When there is talk about launching an increased offertory effort, who leads theÂ discussion? The source can greatly influence the case, implementation, and results.
Frequently, the Finance Council leads this discussion. Hereâ€™s a possible scenario:Â After working with the business manager and pastor to review upcoming expensesÂ and income, there is a shortfall to a balanced budget. The Finance Council has helpedÂ control all the expenses possible, but even still, financial demands are higher thanÂ anticipated offertory.
To secure additional revenue, the idea of an increased offertory program is suggested.Â The narrative that is then articulated focuses on what it would take to get the parish to aÂ balanced budget. Language that is used might involve messages like, â€œIf you give threeÂ dollars per week, could you do five dollars?â€ Or, â€œIf you give twenty dollars a week, canÂ you give twenty-five?â€
Once the budget shortfall is covered, victory is declared and the effort closes downÂ until the next budget shortfall. The entire engagement through this effort is a financialÂ transaction attached to the donorâ€™s wallet. It assumes that when the parish gets back toÂ net-zero dollars, then every need that the parish desires to respond to will then be met.
In a growing number of instances, it is a Stewardship Committee that establishes aÂ path to fully engage every parishioner to be of their best service to the mission of theÂ Church. This process of prayer, almsgiving, and service invites people to participate in all aspects of Church life. This path asks everyone to look at their personal balance sheet â€” and not just their bank account balance, but rather the skills they have and the time they can make available to serve the ministries of the Church.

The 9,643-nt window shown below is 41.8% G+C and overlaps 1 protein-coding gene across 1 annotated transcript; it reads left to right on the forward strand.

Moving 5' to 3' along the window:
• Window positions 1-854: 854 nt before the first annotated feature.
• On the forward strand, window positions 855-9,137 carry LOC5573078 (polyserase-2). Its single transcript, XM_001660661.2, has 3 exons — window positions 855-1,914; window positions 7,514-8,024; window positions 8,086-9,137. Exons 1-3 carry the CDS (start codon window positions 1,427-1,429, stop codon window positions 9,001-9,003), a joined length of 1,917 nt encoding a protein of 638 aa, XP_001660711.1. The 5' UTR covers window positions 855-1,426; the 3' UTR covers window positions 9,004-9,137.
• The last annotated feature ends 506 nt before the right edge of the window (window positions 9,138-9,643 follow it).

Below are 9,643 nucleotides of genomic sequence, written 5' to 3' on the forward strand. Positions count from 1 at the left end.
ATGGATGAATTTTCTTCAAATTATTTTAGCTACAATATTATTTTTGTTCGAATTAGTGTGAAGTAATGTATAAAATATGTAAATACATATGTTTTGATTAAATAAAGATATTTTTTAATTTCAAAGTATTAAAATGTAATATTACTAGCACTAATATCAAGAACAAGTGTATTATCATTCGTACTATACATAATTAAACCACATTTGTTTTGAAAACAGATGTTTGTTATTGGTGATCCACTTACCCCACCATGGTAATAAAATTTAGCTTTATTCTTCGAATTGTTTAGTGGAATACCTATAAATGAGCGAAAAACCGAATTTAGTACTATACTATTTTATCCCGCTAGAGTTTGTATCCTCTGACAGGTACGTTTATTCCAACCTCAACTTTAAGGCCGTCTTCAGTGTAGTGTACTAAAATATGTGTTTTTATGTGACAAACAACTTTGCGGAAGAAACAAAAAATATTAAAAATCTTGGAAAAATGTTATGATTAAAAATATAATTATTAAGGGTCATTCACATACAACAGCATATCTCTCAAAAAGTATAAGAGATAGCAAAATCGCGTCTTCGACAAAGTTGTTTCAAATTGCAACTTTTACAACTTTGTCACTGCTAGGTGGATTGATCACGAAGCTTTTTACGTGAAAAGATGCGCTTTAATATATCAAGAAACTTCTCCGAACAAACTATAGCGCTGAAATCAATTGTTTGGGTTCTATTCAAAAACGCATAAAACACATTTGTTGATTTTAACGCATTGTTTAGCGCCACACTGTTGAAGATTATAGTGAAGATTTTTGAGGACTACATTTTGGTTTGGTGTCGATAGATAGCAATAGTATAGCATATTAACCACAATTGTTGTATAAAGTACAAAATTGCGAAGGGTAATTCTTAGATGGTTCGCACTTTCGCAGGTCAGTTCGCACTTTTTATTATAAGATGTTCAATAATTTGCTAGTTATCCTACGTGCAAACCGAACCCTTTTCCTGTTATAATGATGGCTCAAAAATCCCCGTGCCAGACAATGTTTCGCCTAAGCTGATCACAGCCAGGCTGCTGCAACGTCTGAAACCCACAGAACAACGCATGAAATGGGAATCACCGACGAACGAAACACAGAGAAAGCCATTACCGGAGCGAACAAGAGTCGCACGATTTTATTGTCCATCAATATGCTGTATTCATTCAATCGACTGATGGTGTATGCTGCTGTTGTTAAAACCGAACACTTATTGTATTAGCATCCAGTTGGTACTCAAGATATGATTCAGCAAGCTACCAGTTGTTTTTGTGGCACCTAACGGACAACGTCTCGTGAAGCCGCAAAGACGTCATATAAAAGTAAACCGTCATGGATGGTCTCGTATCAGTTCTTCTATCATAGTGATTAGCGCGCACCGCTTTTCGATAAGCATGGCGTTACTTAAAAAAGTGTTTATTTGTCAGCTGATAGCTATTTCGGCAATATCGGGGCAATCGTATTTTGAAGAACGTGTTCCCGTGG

No longer is the message about a balanced budget. Itâ€™s about what we can do to serve the many missions of the Church â€” together.
Increased offertory programs as part of a stewardship approach take longer to plan, but the good news is that, in turn, the corresponding results last longer.
This approach requires:
+ The parish to assess its needs and opportunities for involvement. How can people be invited to use their time and talent, in addition to treasure?
+ Screening to assess financial opportunities for involvement.
+ A Stewardship Committee that must be deliberately curated and extensively trained.
+ A commitment to making this approach part of the operating culture of the parish.
An approach focused on a full and comprehensive stewardshipÂ effort yields dramatic results. These include significant increasesÂ in Mass attendance, additional volunteers across all ministries,Â and jumps in financial support.
On average, the contributions at a parish that fully practicesÂ stewardship are 19% higher than those that donâ€™t. In additionÂ to becoming a stakeholder in the delivery of your mission, aÂ stewardship-focused approach means that your donors willÂ carefully consider their offertory in a light that allows them toÂ participate in a planned and measured way.
In many instances, when people make an annual decisionÂ about how much they will give (as, for example, a percentage of income or annual dollar amount), contributions increase two-fold or more versus when a decision is made as the offertory basket passes by each week.
Fully implementing a stewardship effort isnâ€™t always easy or quickly done. It must become a culture within the Church. And it requires a willingness to commit to welcoming input and involvement at all levels of the Church.